By now you probably know that there are trillions and trillions of bacteria living in us and on us. Around the same time I visited the AMNH exhibit, my husband and I were spending evenings watching the six episodes of David Eagleman’s The Brain. Between learning about the bacteria and the brain, at one point during a Brain episode I burst out saying “we are simply aliens with skin covering!” We are not so different in our internal look than the many aliens depicted in sci-fi movies; we simply have an outer look that we are used to while we (or certainly, I) continue to be amazed by our inner conglomeration of micro-beings.

Collectively all those trillions and trillions of bacteria weigh about as much as a human brain, which is three pounds. I teach 3rd graders about water, and there are billions of bacteria living in one tiny drop of water. Billions!

It turns out most of our cells and genes are not “human”. Rather, they are microbial, meaning they are teeny tiny life forms that we cannot see, and often only are aware of when something is out of balance resulting in our not feeling well. As Giulia states in the above interview, our microbes are necessary for digestion and most of them aid our immune system, but when they are out of balance or we harbor any of the five percent that are not good for us, we become aware of their existence.

As a result of the museum exhibit I learned there are eight characteristics of bacteria. Bacteria:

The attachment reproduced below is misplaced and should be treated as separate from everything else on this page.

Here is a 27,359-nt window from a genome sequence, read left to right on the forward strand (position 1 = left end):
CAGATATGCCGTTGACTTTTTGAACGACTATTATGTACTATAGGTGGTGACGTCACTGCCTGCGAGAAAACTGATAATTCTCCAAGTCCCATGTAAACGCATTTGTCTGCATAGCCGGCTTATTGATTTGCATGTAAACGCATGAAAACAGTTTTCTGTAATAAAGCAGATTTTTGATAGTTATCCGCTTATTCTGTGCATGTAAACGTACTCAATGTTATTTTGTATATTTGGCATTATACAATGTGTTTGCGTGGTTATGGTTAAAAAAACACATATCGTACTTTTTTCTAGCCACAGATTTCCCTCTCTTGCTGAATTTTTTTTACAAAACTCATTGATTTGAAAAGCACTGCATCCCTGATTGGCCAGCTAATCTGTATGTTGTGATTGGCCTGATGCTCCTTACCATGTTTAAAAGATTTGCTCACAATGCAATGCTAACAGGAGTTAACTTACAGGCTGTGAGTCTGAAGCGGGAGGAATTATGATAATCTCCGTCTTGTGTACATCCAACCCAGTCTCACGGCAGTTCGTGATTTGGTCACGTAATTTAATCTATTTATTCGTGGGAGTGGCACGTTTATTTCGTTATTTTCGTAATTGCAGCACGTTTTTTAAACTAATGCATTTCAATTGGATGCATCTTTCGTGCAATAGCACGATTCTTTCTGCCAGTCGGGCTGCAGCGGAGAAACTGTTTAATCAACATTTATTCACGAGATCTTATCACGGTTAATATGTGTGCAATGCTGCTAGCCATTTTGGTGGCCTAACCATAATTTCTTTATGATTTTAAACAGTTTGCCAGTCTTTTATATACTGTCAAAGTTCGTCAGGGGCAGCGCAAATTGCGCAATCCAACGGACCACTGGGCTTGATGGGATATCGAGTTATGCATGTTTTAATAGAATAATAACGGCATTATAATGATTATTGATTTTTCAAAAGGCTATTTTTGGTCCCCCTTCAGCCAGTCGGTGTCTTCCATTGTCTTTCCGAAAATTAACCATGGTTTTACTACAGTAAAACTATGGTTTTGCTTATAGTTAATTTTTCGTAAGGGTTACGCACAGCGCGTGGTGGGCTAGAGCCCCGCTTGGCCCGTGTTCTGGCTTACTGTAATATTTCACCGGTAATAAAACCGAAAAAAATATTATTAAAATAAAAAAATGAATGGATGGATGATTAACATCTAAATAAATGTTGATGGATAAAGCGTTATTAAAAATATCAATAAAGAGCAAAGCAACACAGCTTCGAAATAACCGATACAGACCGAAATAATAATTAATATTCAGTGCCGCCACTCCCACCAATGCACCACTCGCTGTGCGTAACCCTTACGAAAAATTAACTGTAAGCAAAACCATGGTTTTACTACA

1. are small (very!)
  2. are alive
  3. consume nutrients
  4. move
  5. communicate via chemical signals (and they live in colonies of billions!)
  6. reproduce
  7. swap genes between cells, therefore combining and recombining their DNA, which is why they can become resistant to antibiotics
  8. evolve due to their ability to reproduce and morph their genes

In the early years of an individual’s life the variety of microbes in their body train cells of the immune system to only attack bacteria that are carrying diseases. This is how a human develops immunity, in other words, protection from illnesses and unfriendly bacteria. Autoimmune diseases (such as MS, IBS, type 1 diabetes, rheumatoid arthritis) occur when a person’s immune system doubles back on itself and attacks its own cells.

As best I understand some of the practical advice that has come out of microbial studies, kids playing in the dirt, petting cats and dogs, and being given the bare minimum of antibiotics, all lead to having a healthier gut micro biome and possibly fewer allergies.

Yes, wash your hands before you eat and after going to the bathroom. But perhaps stop using those microbial foams that dry out your skin and vanquish contact with bacteria that are good for you!

Neuromovement

Given all that I have written over the years about the brain and movement (both here and at my yoga blog), without knowing more about “neuromovement” I would have guessed it described the brain and how it manages movement.

Last night I had the opportunity to attend a free talk, Neuromovement for a Vibrant Life by Anat Baniel, at the Eileen Fisher Learning Lab in Tarrytown, NY. Anat is an entertaining presenter, injecting humor and a sense of “I know exactly what I am doing, and I am doing it as it should be done” into her talk. She is also the creator of the Anat Baniel Method, a neuromovement approach to helping people of all ages who have limitations imposed by a brain that is not functioning to its fullest. From her information-packed site: